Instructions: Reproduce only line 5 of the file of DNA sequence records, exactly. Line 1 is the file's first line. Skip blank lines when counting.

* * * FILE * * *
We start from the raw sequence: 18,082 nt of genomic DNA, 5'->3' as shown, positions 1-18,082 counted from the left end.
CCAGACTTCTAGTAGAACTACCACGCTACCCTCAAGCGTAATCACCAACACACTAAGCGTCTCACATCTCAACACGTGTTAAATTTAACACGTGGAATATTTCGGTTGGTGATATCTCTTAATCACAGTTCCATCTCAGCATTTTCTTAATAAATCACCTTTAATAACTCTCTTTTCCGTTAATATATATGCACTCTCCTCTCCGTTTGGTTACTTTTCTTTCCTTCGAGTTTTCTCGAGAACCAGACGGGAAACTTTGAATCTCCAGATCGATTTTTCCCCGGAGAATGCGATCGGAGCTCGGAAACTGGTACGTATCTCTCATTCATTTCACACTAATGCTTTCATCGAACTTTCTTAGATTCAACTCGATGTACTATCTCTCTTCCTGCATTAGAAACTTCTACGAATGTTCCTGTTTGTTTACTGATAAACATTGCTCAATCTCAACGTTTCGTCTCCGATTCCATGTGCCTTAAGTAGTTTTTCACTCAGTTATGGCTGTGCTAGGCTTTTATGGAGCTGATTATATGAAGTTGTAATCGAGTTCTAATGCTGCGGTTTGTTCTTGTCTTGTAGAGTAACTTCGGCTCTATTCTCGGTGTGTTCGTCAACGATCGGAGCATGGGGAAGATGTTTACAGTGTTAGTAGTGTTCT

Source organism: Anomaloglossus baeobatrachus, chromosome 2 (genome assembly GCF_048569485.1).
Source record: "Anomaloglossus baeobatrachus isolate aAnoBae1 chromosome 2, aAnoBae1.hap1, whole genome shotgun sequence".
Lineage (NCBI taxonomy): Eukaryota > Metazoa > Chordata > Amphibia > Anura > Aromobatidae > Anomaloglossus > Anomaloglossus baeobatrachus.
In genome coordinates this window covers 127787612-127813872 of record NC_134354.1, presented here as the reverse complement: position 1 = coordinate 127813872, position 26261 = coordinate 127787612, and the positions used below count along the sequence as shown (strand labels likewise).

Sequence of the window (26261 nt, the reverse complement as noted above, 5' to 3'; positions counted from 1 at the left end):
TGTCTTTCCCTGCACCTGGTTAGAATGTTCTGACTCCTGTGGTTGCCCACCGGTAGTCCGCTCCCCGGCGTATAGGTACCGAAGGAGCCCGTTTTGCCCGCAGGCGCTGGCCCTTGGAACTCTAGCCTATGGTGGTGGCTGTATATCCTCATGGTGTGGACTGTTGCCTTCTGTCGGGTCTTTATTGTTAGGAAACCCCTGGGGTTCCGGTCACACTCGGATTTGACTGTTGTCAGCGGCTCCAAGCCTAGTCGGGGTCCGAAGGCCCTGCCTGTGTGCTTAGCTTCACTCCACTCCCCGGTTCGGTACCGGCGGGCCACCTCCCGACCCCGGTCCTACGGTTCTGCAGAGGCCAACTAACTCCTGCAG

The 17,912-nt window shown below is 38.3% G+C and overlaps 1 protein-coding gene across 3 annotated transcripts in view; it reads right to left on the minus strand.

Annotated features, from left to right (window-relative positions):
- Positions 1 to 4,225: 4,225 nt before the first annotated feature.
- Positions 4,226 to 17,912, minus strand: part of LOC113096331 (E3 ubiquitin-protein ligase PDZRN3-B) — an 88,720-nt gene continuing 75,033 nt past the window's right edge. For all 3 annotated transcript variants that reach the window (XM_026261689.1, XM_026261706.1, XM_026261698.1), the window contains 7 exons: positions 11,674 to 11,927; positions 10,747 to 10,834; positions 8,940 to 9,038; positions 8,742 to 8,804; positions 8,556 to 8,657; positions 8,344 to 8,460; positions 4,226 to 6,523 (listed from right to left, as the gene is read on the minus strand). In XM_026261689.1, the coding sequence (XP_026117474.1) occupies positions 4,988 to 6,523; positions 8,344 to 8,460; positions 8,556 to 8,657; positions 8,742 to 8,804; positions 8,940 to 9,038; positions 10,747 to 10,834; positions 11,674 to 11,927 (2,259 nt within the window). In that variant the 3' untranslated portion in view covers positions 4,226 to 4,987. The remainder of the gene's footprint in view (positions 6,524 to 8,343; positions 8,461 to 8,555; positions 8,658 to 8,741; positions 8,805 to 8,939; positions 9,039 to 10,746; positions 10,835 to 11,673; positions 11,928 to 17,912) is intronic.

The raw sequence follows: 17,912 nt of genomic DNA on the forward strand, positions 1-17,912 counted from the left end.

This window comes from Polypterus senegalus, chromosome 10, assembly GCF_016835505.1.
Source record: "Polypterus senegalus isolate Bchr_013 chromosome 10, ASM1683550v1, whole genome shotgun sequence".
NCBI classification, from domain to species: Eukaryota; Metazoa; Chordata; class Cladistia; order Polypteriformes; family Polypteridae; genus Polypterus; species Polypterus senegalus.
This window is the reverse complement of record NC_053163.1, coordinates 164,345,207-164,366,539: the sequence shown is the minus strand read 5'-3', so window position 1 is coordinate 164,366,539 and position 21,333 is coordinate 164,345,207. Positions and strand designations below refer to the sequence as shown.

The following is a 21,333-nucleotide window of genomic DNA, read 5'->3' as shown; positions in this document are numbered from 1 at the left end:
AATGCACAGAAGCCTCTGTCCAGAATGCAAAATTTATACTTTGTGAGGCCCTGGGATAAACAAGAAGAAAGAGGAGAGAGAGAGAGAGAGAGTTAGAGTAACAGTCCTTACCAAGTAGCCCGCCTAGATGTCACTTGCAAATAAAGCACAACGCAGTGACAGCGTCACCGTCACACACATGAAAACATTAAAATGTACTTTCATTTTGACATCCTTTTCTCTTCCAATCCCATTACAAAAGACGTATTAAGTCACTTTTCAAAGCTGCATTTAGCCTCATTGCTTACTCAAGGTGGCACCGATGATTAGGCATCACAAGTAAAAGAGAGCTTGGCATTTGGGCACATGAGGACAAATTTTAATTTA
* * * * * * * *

Lineage (NCBI taxonomy): Eukaryota > Metazoa > Chordata > Amphibia > Anura > Aromobatidae > Anomaloglossus > Anomaloglossus baeobatrachus.